The Mummy Review
The Mummy is a shockingly lousy attempt by Universal to copy the Marvel Cinematic Universe format. As the first installment of the lamely titled Dark Universe series, The Mummy is a bloated mess, with poorly written characters, easily predictable dialogue, and a very lame premise.
The film follows an antique thief named Nick Morton (played by Tom Cruise), who accidentally unearths an ancient mummy princess named Ahmanet (Sofia Boutella). With magical, evil powers unlike anything Earth has seen before, princess Ahmanet unleashes that power upon the city of London. It is now up to Nick, his archaeologist friend Jennifer, and Dr. Jekyl (who runs an organization that locates and kills monsters) to stop Ahmanet.
Instead of sticking to the horror genre like the 1932 version, The Mummy goes full summer blockbuster on us, substituting slow building terror for big dumb action movie. The whole film feels like it was artificially birthed in a test tube, with zero passion and little creativity involved in the project. Existing solely to make money.
Most of the actors, like Russell Crowe (as Dr. Jekyl) and Annabelle Wallis (as Jennifer Halsey), were unfortunately pretty terrible. Both Crowe and Wallis (and Cruise, for that matter) have almost no character or solid personality. Crowe is just an uptight businessman with no emotion, and doesn’t serve the conflicted character of Dr. Jekyl/Mr. Hyde any justice. Cruise and Wallis have this awkward relationship that is quite confusing to follow, and never really goes anywhere.
Tom Cruise’s character, for some odd reason, remained utterly confused the entire runtime. He incessantly repeated questions like “What?”, “What’s going on here?”, “Who is that?”, “Why would you say that?”. Cruise was extremely obnoxious, and often times was a jerk. Not the kind of character I want at the forefront of many movies to come.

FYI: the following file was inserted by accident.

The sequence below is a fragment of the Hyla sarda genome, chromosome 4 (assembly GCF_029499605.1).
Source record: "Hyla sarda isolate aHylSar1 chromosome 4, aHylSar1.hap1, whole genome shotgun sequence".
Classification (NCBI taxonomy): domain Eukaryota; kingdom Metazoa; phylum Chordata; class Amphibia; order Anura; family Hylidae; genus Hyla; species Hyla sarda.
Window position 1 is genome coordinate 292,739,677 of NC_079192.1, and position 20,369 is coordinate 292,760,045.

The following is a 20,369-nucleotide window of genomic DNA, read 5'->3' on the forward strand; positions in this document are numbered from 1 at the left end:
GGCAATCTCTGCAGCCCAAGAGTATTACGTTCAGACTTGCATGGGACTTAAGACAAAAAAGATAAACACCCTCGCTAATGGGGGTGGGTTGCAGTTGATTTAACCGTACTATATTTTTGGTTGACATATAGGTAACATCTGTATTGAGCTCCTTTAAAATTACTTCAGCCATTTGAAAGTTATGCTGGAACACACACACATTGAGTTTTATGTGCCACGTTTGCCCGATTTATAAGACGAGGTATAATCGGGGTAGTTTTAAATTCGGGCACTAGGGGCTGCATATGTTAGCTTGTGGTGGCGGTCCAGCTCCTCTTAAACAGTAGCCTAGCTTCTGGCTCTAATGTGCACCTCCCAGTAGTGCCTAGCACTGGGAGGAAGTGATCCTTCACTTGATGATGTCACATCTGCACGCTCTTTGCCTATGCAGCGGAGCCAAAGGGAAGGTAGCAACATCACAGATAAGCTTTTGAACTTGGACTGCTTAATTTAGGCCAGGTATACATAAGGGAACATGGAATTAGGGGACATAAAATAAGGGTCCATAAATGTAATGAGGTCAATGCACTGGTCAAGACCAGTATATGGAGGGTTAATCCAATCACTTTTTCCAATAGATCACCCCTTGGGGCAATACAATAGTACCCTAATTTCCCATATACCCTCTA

The only slightly interesting character in the entire film was Sofia Boutella, who played the mummy. Her performance was the closest thing to having fun while watching The Mummy, as Boutella was the only one who was able to show emotion in her acting.
The film made occasional attempts to be humorous, but the jokes always fell flat. Not a single person in the audience ever laughed, or even chuckled. The film even left long pauses in-between jokes for the audience to roar with laughter, but all The Mummy got was dead silence.
The climax of the film so unnecessarily elongated, that even the small amount of excitement built-up is squandered. By the time the filmmakers stopped beating around the bush and rolled the credits, I was completely out of patience. We the audience are left with no lasting impressions, no sense of resolution, and no interest in seeing where any of this is going to go in the future.
Other than the occasional good camera shot (like when the sarcophagus is first pulled from the tomb) and the excellent performance of Sofia Boutella, The Mummy has very little to offer. With multiple great interpretations of The Mummy already existing, there is no reason for anyone to see this disappointing flick. I’m not sure exactly what the Dark Universe has in store for the future, but if The Mummy serves as some sort of foreshadowing, we’re in for a snoozefest.
The Verdict: D-